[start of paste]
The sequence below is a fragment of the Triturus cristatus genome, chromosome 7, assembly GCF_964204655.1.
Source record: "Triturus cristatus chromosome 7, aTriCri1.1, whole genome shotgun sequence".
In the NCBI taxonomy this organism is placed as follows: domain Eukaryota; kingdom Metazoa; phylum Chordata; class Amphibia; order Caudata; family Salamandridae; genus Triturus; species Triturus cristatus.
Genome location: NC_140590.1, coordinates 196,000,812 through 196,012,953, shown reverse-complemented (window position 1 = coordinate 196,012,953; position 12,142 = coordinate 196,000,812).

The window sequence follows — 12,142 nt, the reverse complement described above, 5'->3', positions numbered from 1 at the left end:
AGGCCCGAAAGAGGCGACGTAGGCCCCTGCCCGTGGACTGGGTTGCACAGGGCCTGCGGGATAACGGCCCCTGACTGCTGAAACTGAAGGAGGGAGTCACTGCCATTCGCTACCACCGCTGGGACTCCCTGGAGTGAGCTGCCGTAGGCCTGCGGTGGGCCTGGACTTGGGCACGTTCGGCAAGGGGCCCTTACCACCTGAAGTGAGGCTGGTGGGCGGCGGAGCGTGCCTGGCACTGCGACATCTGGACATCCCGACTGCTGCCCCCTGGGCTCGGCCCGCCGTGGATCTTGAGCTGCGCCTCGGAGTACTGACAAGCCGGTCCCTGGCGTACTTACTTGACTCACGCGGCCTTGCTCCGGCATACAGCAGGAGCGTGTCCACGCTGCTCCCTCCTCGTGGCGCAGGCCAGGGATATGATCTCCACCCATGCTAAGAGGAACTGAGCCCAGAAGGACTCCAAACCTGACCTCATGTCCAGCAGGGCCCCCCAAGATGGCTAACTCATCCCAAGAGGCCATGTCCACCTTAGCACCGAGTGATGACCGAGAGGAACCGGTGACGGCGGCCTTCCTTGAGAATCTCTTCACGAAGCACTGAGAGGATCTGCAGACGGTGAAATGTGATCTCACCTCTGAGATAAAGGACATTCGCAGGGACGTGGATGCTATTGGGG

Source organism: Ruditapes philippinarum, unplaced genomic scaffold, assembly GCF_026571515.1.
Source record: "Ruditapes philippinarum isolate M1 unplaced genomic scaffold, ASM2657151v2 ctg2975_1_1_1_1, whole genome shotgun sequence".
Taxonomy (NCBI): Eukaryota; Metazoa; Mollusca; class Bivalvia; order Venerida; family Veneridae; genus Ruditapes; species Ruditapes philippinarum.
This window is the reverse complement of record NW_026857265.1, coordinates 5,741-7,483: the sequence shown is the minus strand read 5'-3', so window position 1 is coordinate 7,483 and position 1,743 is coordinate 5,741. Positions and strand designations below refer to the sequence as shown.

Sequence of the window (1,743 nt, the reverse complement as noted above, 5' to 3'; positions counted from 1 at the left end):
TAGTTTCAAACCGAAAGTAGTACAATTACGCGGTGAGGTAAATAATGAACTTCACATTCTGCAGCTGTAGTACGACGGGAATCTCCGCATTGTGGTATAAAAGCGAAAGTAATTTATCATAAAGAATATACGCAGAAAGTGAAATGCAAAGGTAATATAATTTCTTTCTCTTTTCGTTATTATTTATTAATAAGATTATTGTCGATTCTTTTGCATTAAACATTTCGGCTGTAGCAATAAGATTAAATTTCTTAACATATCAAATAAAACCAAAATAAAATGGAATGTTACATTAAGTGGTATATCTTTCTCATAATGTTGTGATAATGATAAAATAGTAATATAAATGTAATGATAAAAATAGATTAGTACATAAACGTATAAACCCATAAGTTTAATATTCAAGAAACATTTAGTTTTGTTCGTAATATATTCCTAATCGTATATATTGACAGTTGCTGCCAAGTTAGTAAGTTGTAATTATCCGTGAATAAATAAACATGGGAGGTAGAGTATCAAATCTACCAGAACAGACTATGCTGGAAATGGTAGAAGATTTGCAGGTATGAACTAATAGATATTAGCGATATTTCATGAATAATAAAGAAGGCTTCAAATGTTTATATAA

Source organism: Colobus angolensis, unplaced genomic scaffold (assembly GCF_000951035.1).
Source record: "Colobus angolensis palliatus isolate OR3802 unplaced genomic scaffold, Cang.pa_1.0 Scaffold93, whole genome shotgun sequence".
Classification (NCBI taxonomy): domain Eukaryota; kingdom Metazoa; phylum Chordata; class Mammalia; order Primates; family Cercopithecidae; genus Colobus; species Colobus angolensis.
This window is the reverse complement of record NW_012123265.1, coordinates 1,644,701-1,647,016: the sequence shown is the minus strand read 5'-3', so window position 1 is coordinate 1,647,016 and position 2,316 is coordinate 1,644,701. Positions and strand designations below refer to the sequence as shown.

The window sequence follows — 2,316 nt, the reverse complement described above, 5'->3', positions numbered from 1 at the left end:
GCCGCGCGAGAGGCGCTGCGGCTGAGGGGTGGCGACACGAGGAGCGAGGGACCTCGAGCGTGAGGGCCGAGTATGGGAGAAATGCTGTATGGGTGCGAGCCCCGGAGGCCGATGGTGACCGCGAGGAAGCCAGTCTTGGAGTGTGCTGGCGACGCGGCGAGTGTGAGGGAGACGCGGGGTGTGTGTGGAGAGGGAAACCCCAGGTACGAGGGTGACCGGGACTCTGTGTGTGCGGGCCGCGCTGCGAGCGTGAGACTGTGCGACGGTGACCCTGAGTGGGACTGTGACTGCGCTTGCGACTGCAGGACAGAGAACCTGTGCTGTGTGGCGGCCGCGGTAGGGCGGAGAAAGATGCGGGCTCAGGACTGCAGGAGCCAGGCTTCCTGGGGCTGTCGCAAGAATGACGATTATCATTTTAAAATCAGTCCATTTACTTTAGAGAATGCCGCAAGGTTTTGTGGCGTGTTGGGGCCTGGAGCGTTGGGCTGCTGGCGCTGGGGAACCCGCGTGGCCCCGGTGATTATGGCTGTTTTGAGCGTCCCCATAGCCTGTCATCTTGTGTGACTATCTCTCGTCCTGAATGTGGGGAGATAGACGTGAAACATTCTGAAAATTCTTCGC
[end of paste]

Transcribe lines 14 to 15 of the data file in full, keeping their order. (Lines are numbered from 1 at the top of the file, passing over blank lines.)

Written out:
Source record: "Colobus angolensis palliatus isolate OR3802 unplaced genomic scaffold, Cang.pa_1.0 Scaffold93, whole genome shotgun sequence".
Classification (NCBI taxonomy): domain Eukaryota; kingdom Metazoa; phylum Chordata; class Mammalia; order Primates; family Cercopithecidae; genus Colobus; species Colobus angolensis.